People have lived in cities — large, permanent settlements — for thousands of years. Since the turn of 20th century, the rate of urbanization has increased steadily throughout the world, with an especially intense growth after the 1950s. Currently, the majority of the world’s people live in cities, a trend that is expected to continue into the future which makes the potential impact of urban permaculture huge and far-reaching. There are multiple problems with cities but at their heart they are dynamic, vibrant, and diverse. Cities have the potential to be destructive and to increase people’s sense of alienation from each other and non-human nature. But they also have the potential to be lively and vibrant places filled with collective innovation and creativity. Creating ecologically regenerative and socially just cities is one of the most important tasks of permaculture.
Although urban permaculture can be limited to private, backyard spaces, many practitioners either have no access to private property or, want to extend beyond the limits of their property to collectively envision and create vibrant and revitalized collective spaces.
Benefits of Permaculture in cities
The flourishing of urban nature
While cites are sometimes dismissed as concrete jungles they are in fact filled with an abundance of non-human nature. In fact, some animals and plants thrive in cities. Recent studies by entomologists, for example, have found that some species of native bees prefer cities to the countryside due to the presence of less pesticides and more floral and habitat diversity. When we consider that many rural areas are filled with oceans of monocultures with islands of intense animal agriculture, it makes sense that many animals and plants flourish in cities.
Urban permaculture is especially important in co-creating spaces in which non-human urban natures thrive alongside people. The regenerative urban ecosystems we create will be filled with an amazing variety of insects, mammals, birds, and a wide diversity of volunteer plants.
This relationship is not one-sided — we can also benefit from the diversity of non-human nature in cities. For example volunteer plants — commonly known as weeds — can be important sources of food and medicine.
Access to Resources
Cities are wonderful places to practice permaculture because they contain a wide variety of resources, sometimes in the form of other people’s garbage. In many ways cities epitomize the permaculture principle that the problem is the solution. The things that people consider garbage — or sell cheaply at garage sales and thrift stores — may prove to be very useful in permaculture projects. For example, all kinds of containers useful for gardening can be found on the curb on garbage day.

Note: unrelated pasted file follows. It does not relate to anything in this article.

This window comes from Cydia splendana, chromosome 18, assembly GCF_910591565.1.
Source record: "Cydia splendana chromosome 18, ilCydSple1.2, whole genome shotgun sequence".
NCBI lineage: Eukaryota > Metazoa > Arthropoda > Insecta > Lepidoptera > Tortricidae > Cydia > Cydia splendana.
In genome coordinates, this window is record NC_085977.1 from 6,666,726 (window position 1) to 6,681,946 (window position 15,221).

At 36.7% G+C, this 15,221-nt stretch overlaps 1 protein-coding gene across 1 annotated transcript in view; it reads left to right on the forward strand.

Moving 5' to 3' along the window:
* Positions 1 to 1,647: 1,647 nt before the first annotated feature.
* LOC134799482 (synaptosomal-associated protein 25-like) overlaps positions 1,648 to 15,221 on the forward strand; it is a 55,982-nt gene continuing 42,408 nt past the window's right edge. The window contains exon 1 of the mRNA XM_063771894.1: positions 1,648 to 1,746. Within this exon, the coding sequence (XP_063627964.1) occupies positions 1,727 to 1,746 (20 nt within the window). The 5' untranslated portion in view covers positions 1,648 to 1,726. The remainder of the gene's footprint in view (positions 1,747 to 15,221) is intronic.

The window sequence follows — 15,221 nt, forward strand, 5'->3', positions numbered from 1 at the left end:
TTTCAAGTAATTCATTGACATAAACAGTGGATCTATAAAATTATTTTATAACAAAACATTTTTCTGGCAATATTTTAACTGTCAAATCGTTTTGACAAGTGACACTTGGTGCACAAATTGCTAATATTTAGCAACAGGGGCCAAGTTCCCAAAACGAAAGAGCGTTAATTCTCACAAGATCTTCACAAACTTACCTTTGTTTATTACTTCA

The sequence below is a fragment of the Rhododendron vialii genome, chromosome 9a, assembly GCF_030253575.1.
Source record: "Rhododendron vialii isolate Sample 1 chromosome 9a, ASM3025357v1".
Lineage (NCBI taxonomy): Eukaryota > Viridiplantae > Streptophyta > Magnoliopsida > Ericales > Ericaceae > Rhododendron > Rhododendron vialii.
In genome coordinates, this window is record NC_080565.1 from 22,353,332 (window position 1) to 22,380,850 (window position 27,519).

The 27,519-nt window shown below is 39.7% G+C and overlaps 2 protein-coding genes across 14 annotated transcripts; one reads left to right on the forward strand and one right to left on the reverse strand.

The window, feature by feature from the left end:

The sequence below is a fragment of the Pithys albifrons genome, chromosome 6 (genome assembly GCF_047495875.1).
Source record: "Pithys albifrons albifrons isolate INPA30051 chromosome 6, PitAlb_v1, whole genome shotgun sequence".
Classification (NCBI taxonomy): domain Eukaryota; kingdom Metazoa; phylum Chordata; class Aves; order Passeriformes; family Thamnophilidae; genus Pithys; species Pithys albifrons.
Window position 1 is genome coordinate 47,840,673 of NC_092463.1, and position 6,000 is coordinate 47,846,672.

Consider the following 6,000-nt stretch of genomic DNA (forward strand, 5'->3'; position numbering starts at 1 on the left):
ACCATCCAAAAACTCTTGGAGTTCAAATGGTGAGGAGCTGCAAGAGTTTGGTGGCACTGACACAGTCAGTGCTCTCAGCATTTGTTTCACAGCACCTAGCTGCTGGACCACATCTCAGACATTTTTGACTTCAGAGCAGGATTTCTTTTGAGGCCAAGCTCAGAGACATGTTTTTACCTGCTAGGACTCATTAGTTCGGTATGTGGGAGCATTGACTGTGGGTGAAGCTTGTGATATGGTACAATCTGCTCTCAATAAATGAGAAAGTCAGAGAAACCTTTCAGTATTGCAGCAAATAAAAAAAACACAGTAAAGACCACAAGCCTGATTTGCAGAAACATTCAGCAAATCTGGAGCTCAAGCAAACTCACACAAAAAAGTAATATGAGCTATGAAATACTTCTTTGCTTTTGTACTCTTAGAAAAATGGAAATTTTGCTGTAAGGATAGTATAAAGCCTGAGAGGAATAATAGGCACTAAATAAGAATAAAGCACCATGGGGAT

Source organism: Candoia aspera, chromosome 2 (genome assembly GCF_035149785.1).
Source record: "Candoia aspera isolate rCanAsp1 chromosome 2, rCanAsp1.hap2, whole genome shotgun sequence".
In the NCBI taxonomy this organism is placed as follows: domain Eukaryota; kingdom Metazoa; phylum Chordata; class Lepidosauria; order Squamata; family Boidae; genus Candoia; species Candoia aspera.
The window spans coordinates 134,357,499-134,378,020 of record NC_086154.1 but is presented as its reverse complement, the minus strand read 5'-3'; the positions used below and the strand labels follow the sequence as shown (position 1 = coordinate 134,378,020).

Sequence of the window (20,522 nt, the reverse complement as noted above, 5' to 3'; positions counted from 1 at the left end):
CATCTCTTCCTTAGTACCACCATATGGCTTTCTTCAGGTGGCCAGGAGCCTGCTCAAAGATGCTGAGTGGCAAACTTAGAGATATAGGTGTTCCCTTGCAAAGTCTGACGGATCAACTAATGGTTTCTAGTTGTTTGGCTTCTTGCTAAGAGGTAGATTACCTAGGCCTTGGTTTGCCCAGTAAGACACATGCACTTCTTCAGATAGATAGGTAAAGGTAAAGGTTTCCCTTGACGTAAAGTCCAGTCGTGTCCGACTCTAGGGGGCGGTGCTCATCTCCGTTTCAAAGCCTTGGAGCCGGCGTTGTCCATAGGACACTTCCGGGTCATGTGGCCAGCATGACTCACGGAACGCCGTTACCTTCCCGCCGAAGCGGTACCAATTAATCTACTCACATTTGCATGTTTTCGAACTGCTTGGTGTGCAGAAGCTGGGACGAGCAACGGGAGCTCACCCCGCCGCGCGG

Cities also contain other resources that are under-utilized. For example, cardboard boxes can be used for sheet mulching, newspapers can be used for vermicompost bedding, and leaves make perfect mulch.
Lastly, cities contain anywhere from thousands to millions of people. Many people have both resources and skills to share. This has led to the development of a true sharing economy with the creation of little free libraries, tool libraries, seed libraries and co-operatives of all kinds. Although still on the edges of mainstream society, people have experimented with the sharing of skills in a variety of ways including community resource mapping and bartering networks.
Communities of difference
One of the most important benefits of creating permaculture projects in cities is that urban neighbourhoods can more easily develop into vibrant communities based on difference.
This reaffirms one of the most important principles of permaculture — that diversity creates resilience. Perhaps the most exciting thing about permaculture in cities is that it allows us to collectively imagine a different kind of world, one that is ecologically regenerative and socially just. Join the permaculture movement and actively create a regenerative future shared by all.
Thanks for reading!
I'm a permaculture educator and anti-racist, feminist activist in London, ON, Canada. I am currently a PhD candidate in Geography at Western University, where I study the relationship between people and bees in cities. My M.A. in Anthropology, also at Western University, focused on gentrification and belonging in a community garden in Toronto. I live in a suburban permaculture sanctuary with my family, two dogs, three cats, two bunnies, and thousands of gorgeous, busy bees. I maintain the blog Permaculture for the People.
Want to know more?
I am so excited to be teaching urban permaculture as part of the first online Permaculture Design Certificate taught exclusively by women. If you would like to know more or would like to have me as your permaculture design reviewer, please check out my blog and get in touch with me at email@example.com.
#growyourown #foodnotlawns #urbanpermaculture #permaculture